Keeping Context Lists by Relationship

After your responsibility to develop yourself personally and professionally, your next greatest responsibility is to your relationships. You have to keep track of your relationships, and when you interact with the most important people in your life, you need an agenda.

I’m a huge proponent using lists to manage your tasks. Or, if you need something more sophisticated, task management software. Lists and task managers  that help you to keep track of all the commitments that you make.

One of the most important ways to make lists is by context. This is a GTD concept where you keep a list by the location where you can do the work. For example your office is a context; there is some work you need to do that requires you be at your office (although that list seems to be shrinking dramatically for most of us). Your telephone is a context. The office in your home is a context. I’ve got my local drugstore and my grocery stores as context lists, too. When I’m in any of the locations I have listed as a context, I have a list of all the things I need to do while I’m there.

But the most important context lists that I have developed is a list of people that I communicate with most frequently. High on this list are my clients. You can’t have a conversation with your client without them being there; in my mind, that makes individual people a context of their own. I have a context for each of my client’s names, and anytime something comes to mind for which I  need to speak to that client, I capture it on their list. It doesn’t matter how big the idea is, how important the idea is, or how insignificant the idea is, if I’m thinking about it, I capture it.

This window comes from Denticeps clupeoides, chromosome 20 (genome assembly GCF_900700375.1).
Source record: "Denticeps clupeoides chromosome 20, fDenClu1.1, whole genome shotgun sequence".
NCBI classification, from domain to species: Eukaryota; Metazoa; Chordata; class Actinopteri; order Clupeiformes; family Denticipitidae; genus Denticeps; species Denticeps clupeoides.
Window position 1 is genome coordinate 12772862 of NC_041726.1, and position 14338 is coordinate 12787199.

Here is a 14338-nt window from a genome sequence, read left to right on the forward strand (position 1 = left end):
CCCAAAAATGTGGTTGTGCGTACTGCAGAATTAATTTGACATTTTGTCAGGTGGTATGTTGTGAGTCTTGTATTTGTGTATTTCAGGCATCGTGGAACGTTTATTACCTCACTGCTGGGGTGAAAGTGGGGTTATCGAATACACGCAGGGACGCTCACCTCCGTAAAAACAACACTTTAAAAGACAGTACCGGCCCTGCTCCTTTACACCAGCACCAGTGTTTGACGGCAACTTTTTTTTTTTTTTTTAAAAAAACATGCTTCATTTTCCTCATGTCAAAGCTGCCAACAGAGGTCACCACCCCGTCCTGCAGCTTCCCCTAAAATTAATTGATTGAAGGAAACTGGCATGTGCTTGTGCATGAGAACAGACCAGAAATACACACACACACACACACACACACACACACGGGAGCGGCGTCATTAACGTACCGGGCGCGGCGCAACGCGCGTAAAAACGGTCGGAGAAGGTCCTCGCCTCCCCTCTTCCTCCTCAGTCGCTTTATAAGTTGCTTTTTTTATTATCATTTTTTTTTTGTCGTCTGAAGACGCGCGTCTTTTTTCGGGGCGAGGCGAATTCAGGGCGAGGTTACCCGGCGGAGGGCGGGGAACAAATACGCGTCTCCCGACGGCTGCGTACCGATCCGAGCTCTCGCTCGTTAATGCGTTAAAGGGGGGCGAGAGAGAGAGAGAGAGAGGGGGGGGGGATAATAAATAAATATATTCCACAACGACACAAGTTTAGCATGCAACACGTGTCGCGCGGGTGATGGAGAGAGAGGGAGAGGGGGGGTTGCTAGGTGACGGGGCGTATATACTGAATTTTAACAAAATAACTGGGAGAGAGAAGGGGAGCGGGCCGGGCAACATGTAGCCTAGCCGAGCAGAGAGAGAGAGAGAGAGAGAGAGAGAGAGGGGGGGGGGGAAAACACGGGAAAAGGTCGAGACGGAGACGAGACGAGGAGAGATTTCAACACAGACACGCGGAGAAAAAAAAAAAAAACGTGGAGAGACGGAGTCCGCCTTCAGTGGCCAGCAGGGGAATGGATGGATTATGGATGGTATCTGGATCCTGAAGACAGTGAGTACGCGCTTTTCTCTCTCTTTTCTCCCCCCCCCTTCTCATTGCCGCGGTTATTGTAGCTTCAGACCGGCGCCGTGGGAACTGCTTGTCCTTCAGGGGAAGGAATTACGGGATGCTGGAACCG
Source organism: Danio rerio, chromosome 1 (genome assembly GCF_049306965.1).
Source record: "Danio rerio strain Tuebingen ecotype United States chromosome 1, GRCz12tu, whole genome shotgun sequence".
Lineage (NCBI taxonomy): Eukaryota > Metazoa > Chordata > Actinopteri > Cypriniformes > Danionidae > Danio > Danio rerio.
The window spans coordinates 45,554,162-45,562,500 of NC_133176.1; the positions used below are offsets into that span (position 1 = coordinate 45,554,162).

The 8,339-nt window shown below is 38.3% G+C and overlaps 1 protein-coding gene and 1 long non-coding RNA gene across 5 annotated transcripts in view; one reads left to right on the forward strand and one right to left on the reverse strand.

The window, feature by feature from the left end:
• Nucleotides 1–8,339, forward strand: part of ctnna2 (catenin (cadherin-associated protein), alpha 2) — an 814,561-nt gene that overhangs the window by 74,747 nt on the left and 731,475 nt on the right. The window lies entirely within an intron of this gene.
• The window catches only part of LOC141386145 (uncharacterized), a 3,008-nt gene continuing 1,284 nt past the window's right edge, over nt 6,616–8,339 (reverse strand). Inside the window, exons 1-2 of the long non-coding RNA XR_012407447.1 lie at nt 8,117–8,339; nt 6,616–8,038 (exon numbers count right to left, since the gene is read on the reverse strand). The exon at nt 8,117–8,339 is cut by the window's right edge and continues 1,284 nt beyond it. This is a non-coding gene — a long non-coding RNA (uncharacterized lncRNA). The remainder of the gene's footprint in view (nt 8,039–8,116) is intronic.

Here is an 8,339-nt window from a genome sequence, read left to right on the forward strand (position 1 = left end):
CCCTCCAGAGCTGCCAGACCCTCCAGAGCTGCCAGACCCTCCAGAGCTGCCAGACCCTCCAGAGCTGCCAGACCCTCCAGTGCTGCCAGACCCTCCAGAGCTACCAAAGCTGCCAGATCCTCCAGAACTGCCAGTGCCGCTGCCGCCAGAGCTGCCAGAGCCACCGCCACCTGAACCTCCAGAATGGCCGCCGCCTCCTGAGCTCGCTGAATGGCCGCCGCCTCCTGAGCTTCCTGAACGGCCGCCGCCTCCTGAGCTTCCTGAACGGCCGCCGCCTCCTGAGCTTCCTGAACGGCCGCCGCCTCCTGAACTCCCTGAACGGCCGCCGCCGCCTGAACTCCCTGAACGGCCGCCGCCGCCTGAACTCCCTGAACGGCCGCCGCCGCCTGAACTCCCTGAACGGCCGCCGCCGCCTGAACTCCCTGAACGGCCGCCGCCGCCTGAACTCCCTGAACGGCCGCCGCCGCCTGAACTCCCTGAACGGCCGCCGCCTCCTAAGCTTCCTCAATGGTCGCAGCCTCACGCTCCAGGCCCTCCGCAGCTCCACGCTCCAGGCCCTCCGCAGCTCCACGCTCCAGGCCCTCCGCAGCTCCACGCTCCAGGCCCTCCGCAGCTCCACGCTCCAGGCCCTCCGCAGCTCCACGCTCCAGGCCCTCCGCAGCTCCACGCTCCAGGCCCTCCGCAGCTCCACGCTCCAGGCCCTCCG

Whenever I speak with or meet with a client  I’ve got an agenda in front of me. I have all the issues and ideas that I want to speak to them about in one view. This helps both of us use our limited time more effectively.

Make a list of the people you need to communicate with most frequently. Maybe it’s your sales manager. Maybe it’s your clients. Maybe even want to put some personal relationships on a context and include your spouse or your kids. As you go through the week and ideas come to mind, add them to each person’s list. This is much faster and much more effective than making 10 individual phone calls, one for each time something pops in your head.

If what you need to talk to your client about is urgent, by all means, call them immediately. But most of the things aren’t urgent,. The context list by relationship ensures that you have a placeholder for when you do get your client on the telephone.

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